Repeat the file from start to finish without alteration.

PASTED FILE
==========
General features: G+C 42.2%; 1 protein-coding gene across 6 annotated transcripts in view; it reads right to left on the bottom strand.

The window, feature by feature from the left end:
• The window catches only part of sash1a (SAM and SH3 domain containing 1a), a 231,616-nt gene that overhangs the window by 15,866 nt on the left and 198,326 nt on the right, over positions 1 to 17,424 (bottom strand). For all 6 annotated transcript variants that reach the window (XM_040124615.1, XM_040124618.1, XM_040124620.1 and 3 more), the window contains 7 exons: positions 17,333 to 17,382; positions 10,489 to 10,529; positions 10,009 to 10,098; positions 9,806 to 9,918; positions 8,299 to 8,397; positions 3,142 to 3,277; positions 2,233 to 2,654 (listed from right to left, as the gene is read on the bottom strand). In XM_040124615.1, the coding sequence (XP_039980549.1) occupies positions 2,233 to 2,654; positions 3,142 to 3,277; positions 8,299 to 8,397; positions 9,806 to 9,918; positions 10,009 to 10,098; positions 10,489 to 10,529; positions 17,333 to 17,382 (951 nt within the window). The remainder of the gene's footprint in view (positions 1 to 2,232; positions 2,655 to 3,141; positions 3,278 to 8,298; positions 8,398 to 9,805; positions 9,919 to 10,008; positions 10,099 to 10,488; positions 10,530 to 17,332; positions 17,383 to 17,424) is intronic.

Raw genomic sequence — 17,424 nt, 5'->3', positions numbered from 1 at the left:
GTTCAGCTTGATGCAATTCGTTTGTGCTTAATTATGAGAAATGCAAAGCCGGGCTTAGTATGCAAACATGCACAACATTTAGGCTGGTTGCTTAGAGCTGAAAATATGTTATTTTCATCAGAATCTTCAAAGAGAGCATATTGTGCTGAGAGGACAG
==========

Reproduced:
General features: G+C 42.2%; 1 protein-coding gene across 6 annotated transcripts in view; it reads right to left on the bottom strand.

The window, feature by feature from the left end:
• The window catches only part of sash1a (SAM and SH3 domain containing 1a), a 231,616-nt gene that overhangs the window by 15,866 nt on the left and 198,326 nt on the right, over positions 1 to 17,424 (bottom strand). For all 6 annotated transcript variants that reach the window (XM_040124615.1, XM_040124618.1, XM_040124620.1 and 3 more), the window contains 7 exons: positions 17,333 to 17,382; positions 10,489 to 10,529; positions 10,009 to 10,098; positions 9,806 to 9,918; positions 8,299 to 8,397; positions 3,142 to 3,277; positions 2,233 to 2,654 (listed from right to left, as the gene is read on the bottom strand). In XM_040124615.1, the coding sequence (XP_039980549.1) occupies positions 2,233 to 2,654; positions 3,142 to 3,277; positions 8,299 to 8,397; positions 9,806 to 9,918; positions 10,009 to 10,098; positions 10,489 to 10,529; positions 17,333 to 17,382 (951 nt within the window). The remainder of the gene's footprint in view (positions 1 to 2,232; positions 2,655 to 3,141; positions 3,278 to 8,298; positions 8,398 to 9,805; positions 9,919 to 10,008; positions 10,099 to 10,488; positions 10,530 to 17,332; positions 17,383 to 17,424) is intronic.

Raw genomic sequence — 17,424 nt, 5'->3', positions numbered from 1 at the left:
GTTCAGCTTGATGCAATTCGTTTGTGCTTAATTATGAGAAATGCAAAGCCGGGCTTAGTATGCAAACATGCACAACATTTAGGCTGGTTGCTTAGAGCTGAAAATATGTTATTTTCATCAGAATCTTCAAAGAGAGCATATTGTGCTGAGAGGACAG